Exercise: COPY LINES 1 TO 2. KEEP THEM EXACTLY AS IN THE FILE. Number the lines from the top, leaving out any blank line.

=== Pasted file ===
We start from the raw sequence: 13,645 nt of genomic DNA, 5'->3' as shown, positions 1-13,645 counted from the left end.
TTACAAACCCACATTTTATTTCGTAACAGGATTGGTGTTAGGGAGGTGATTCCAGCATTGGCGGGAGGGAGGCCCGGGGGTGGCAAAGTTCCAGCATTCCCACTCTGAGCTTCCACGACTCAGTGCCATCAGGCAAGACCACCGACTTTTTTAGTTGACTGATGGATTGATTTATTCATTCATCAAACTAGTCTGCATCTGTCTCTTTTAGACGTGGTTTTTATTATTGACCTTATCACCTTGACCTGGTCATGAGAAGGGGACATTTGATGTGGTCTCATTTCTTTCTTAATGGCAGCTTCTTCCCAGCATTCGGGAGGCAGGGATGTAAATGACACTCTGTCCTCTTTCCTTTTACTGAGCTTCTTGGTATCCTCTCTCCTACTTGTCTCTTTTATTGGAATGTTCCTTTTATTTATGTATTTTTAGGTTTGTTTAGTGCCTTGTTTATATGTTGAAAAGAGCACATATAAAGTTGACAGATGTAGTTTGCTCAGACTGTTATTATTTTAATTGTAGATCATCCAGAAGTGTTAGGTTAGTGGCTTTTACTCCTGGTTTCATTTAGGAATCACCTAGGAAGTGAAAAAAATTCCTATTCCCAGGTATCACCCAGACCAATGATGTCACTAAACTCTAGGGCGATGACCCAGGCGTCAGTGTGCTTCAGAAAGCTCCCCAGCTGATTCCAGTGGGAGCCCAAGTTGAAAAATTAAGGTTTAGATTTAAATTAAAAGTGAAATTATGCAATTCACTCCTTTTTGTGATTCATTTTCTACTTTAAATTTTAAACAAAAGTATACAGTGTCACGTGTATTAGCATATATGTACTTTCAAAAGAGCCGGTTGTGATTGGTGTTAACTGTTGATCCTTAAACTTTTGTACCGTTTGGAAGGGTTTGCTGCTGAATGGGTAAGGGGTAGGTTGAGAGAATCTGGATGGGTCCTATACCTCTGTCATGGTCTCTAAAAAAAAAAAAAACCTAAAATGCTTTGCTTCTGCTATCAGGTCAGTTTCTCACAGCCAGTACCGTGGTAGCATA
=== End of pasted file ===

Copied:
We start from the raw sequence: 13,645 nt of genomic DNA, 5'->3' as shown, positions 1-13,645 counted from the left end.
TTACAAACCCACATTTTATTTCGTAACAGGATTGGTGTTAGGGAGGTGATTCCAGCATTGGCGGGAGGGAGGCCCGGGGGTGGCAAAGTTCCAGCATTCCCACTCTGAGCTTCCACGACTCAGTGCCATCAGGCAAGACCACCGACTTTTTTAGTTGACTGATGGATTGATTTATTCATTCATCAAACTAGTCTGCATCTGTCTCTTTTAGACGTGGTTTTTATTATTGACCTTATCACCTTGACCTGGTCATGAGAAGGGGACATTTGATGTGGTCTCATTTCTTTCTTAATGGCAGCTTCTTCCCAGCATTCGGGAGGCAGGGATGTAAATGACACTCTGTCCTCTTTCCTTTTACTGAGCTTCTTGGTATCCTCTCTCCTACTTGTCTCTTTTATTGGAATGTTCCTTTTATTTATGTATTTTTAGGTTTGTTTAGTGCCTTGTTTATATGTTGAAAAGAGCACATATAAAGTTGACAGATGTAGTTTGCTCAGACTGTTATTATTTTAATTGTAGATCATCCAGAAGTGTTAGGTTAGTGGCTTTTACTCCTGGTTTCATTTAGGAATCACCTAGGAAGTGAAAAAAATTCCTATTCCCAGGTATCACCCAGACCAATGATGTCACTAAACTCTAGGGCGATGACCCAGGCGTCAGTGTGCTTCAGAAAGCTCCCCAGCTGATTCCAGTGGGAGCCCAAGTTGAAAAATTAAGGTTTAGATTTAAATTAAAAGTGAAATTATGCAATTCACTCCTTTTTGTGATTCATTTTCTACTTTAAATTTTAAACAAAAGTATACAGTGTCACGTGTATTAGCATATATGTACTTTCAAAAGAGCCGGTTGTGATTGGTGTTAACTGTTGATCCTTAAACTTTTGTACCGTTTGGAAGGGTTTGCTGCTGAATGGGTAAGGGGTAGGTTGAGAGAATCTGGATGGGTCCTATACCTCTGTCATGGTCTCTAAAAAAAAAAAAAACCTAAAATGCTTTGCTTCTGCTATCAGGTCAGTTTCTCACAGCCAGTACCGTGGTAGCATA